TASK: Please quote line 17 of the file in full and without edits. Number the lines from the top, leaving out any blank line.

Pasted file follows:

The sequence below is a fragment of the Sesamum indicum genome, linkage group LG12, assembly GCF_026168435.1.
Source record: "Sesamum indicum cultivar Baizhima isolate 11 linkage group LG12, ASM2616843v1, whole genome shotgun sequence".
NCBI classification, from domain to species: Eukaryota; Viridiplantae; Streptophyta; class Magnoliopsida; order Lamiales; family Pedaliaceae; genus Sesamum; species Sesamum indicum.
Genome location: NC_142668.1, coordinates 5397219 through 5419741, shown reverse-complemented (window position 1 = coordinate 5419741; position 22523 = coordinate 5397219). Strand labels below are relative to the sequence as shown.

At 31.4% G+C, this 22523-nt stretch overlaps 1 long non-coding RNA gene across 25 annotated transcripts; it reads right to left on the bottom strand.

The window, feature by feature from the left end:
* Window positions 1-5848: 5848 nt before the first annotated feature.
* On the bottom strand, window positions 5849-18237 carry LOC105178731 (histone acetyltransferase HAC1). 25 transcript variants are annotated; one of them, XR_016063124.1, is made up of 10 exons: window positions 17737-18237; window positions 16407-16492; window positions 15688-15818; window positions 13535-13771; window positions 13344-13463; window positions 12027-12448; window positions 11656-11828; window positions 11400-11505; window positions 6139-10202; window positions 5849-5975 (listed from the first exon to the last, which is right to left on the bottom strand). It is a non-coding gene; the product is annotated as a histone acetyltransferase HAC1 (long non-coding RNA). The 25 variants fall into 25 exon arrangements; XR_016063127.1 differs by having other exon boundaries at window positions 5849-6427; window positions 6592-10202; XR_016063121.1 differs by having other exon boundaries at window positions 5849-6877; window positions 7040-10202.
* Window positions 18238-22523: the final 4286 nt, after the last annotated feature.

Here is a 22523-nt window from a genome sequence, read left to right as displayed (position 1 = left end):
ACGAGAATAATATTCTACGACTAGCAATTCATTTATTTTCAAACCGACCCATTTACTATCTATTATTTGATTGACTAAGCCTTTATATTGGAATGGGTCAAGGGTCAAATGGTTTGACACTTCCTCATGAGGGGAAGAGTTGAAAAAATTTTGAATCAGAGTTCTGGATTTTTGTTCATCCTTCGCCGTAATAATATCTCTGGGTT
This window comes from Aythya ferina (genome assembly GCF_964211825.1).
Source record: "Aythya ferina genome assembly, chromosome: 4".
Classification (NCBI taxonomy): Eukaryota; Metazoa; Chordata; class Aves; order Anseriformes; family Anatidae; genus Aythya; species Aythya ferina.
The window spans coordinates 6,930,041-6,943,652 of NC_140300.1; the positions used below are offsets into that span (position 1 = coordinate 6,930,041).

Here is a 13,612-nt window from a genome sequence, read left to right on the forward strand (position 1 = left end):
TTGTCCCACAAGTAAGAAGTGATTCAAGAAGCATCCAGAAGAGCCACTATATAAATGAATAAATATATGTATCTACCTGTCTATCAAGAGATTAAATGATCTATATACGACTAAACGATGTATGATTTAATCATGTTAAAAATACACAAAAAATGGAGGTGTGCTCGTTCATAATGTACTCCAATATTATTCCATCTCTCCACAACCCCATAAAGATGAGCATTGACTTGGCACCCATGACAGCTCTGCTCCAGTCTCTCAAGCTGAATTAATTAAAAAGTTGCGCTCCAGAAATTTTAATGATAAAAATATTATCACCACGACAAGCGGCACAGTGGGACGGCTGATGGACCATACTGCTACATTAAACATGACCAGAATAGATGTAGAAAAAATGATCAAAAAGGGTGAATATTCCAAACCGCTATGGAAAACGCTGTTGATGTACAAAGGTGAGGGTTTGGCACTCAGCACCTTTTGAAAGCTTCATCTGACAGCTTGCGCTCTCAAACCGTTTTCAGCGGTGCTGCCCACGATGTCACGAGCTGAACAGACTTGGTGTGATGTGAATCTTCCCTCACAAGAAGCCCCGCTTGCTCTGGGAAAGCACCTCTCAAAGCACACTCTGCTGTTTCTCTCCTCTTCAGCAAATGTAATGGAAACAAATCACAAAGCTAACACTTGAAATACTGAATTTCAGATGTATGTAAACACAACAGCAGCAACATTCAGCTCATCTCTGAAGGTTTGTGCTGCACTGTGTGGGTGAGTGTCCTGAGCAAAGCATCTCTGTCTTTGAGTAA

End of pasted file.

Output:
TTGTCCCACAAGTAAGAAGTGATTCAAGAAGCATCCAGAAGAGCCACTATATAAATGAATAAATATATGTATCTACCTGTCTATCAAGAGATTAAATGATCTATATACGACTAAACGATGTATGATTTAATCATGTTAAAAATACACAAAAAATGGAGGTGTGCTCGTTCATAATGTACTCCAATATTATTCCATCTCTCCACAACCCCATAAAGATGAGCATTGACTTGGCACCCATGACAGCTCTGCTCCAGTCTCTCAAGCTGAATTAATTAAAAAGTTGCGCTCCAGAAATTTTAATGATAAAAATATTATCACCACGACAAGCGGCACAGTGGGACGGCTGATGGACCATACTGCTACATTAAACATGACCAGAATAGATGTAGAAAAAATGATCAAAAAGGGTGAATATTCCAAACCGCTATGGAAAACGCTGTTGATGTACAAAGGTGAGGGTTTGGCACTCAGCACCTTTTGAAAGCTTCATCTGACAGCTTGCGCTCTCAAACCGTTTTCAGCGGTGCTGCCCACGATGTCACGAGCTGAACAGACTTGGTGTGATGTGAATCTTCCCTCACAAGAAGCCCCGCTTGCTCTGGGAAAGCACCTCTCAAAGCACACTCTGCTGTTTCTCTCCTCTTCAGCAAATGTAATGGAAACAAATCACAAAGCTAACACTTGAAATACTGAATTTCAGATGTATGTAAACACAACAGCAGCAACATTCAGCTCATCTCTGAAGGTTTGTGCTGCACTGTGTGGGTGAGTGTCCTGAGCAAAGCATCTCTGTCTTTGAGTAA